U.S. Supreme Court Justice Stephen Breyer.
U.S. Supreme Court Justice Stephen Breyer. (Photo: Diego M. Radzinschi/ALM)

A U.S. Supreme Court case that was touted as a significant retail business dispute with First Amendment ramifications seemed to fizzle fast Tuesday as justices questioned whether freedom of speech was involved at all.

The case Expressions Hair Design v. Schneiderman tests whether New York can dictate what merchants say to their customers about the different prices they charge for credit card and cash payments. Ten other states, including California, Connecticut, Florida, Massachusetts and Texas, have similar laws that prohibit merchants from imposing surcharges to cover the “swipe fee” that pay credit-card companies, laws which in some cases have been interpreted to prevent merchants from using the word “surcharge.”

The credit-card industry has lobbied for such laws since the 1980s, fearing that describing the higher price as a “surcharge” would discourage shoppers from using credit cards. The case argued Tuesday was also viewed as a possible barometer of how the court is viewing the importance of commercial speech these days, a long-debated topic.

But justices wondered aloud on Tuesday whether the New York law at issue actually dictates what merchants can say, or rather is a routine commercial regulation barring merchants from imposing surcharges on credit card transactions.

“What speech precisely do you think is being restricted?” Justice Elena Kagan asked Deepak Gupta of Gupta Wessler, who argued on behalf of New York merchants against the law. “This statute is not written in terms of speech, it’s written in terms of imposing a surcharge.”

Gupta said the law had the effect of prohibiting merchants, under criminal penalties, from describing their prices as a credit card surcharge, rather than calling the lower cash price a “discount,” which is allowed.

“Merchants in this case want to engage in truthful speech,” Gupta said. “They want to disclose more.”

But Justice Stephen Breyer jumped in to express fear that by treating the New York law as a free speech violation, the court would be “diving headlong into an area called price regulation.” Breyer added, “Price regulation goes on all over the place in regulatory agencies.”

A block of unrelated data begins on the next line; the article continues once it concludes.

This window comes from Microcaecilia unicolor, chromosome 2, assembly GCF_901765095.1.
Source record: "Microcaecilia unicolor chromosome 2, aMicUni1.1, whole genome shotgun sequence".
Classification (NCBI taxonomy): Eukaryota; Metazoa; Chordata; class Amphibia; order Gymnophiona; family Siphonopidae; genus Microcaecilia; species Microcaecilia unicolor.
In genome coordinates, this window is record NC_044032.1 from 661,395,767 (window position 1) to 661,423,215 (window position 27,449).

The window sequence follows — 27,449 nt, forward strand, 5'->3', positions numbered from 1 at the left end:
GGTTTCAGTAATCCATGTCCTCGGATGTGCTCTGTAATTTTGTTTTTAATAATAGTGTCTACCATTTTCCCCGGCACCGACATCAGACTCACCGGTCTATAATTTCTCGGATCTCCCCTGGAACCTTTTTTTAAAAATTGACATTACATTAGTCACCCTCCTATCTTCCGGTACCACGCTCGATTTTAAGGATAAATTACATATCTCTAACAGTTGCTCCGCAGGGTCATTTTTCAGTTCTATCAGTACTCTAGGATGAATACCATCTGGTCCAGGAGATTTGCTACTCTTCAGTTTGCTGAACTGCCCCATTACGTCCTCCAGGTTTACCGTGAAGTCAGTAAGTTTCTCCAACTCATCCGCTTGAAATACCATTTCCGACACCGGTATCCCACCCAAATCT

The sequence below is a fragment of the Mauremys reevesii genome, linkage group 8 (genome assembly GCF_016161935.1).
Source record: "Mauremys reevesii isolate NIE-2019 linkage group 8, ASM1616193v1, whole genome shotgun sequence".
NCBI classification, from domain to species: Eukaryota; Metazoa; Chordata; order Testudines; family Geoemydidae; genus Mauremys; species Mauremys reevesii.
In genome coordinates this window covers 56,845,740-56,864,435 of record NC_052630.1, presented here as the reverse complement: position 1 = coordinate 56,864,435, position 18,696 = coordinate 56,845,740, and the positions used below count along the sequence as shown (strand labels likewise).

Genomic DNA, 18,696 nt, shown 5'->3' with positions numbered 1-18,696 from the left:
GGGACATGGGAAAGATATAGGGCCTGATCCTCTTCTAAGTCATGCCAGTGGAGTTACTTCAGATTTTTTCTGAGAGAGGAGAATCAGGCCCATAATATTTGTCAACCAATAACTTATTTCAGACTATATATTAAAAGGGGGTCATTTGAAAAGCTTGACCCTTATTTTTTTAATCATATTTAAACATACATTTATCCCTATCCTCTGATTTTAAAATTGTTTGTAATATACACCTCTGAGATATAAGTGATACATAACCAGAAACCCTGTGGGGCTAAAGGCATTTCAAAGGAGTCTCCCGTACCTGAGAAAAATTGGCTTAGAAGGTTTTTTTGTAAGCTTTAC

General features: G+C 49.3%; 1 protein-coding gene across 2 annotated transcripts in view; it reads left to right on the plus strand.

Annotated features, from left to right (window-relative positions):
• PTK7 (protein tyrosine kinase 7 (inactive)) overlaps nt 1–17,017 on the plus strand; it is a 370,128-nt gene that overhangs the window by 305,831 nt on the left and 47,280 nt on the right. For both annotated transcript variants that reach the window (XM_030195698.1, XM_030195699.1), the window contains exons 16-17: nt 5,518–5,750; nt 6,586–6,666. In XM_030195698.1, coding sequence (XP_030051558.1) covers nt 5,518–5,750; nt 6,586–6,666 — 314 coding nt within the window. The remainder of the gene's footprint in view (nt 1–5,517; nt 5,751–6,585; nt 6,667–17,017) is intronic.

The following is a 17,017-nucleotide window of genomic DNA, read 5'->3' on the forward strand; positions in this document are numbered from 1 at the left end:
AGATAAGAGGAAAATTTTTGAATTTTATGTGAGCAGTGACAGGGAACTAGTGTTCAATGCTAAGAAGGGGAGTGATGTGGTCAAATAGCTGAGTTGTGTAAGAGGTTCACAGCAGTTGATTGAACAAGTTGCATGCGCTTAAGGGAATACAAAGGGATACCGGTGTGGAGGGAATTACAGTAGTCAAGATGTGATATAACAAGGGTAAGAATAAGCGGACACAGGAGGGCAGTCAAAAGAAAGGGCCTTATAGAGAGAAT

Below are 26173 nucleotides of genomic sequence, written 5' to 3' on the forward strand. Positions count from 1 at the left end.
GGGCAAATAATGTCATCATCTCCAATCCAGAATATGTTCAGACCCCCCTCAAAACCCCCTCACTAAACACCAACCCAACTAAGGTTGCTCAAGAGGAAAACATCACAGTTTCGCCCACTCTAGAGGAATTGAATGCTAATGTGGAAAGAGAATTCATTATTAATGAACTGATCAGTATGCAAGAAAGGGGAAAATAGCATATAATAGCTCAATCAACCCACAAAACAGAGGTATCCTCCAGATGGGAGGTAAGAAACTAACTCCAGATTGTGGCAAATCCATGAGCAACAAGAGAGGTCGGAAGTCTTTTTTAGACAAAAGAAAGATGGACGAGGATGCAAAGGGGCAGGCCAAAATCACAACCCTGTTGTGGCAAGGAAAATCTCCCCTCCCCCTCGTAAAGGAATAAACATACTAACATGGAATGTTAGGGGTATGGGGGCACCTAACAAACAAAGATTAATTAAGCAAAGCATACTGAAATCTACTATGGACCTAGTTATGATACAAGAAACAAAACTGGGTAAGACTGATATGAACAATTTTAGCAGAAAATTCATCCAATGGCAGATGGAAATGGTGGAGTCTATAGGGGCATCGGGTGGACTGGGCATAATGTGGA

The disagreement over the actual meaning of the New York law persisted throughout the arguments, leading Justice Samuel Alito Jr. to say at one point, “I feel somewhat uncomfortable about ruling on the constitutionality of this statute without knowing how the New York Court of Appeals would interpret the statute. So why shouldn’t we certify that question of interpretation to that court before we plunge into this First Amendment issue?”

The suit was pursued in federal court, and New York courts did not weigh in on the Expressions Hair Design case. The U.S. Court of Appeals for the Second Circuit ruled in 2015 that the New York law amounted to “a pricing practice” and did not violate the First Amendment.

Sensing the trend of the court, Eric Feigin, an assistant to the U.S. solicitor general, urged the court to remand the case to the Second Circuit and state courts “because there’s clearly some dispute about what the New York law does.”

Deputy New York solicitor general Steven Wu got little pushback from the court when he told the court, “The plain text of New York’s statute refers only to a pricing practice and not to any speech.”

The exception was Justice Anthony Kennedy, who wondered if the law suppresses “truthful information,” adding, “if this is so complicated, doesn’t that indicate the statute is vague?”

Alito asked Wu whether the New York law applied to all merchants. “I mean, suppose some kids have a lemonade stand or they’re washing cars and they say a glass of lemonade, $1, and then somebody comes up to them and says, ‘I’d like to buy that with a credit card.’ It might happen today. I have never seen anybody younger than me buy anything with cash.”

Amid laughter, Wu replied, “The statute has no exemption for kids selling lemonade.” He added, however, that “I think prosecutorial discretion would almost certainly be exercised in that situation.

Tony Mauro can be reached at tmauro@alm.com. On Twitter: @Tonymauro.

Originally published on New York Law Journal. All rights reserved. This material may not be published, broadcast, rewritten, or redistributed.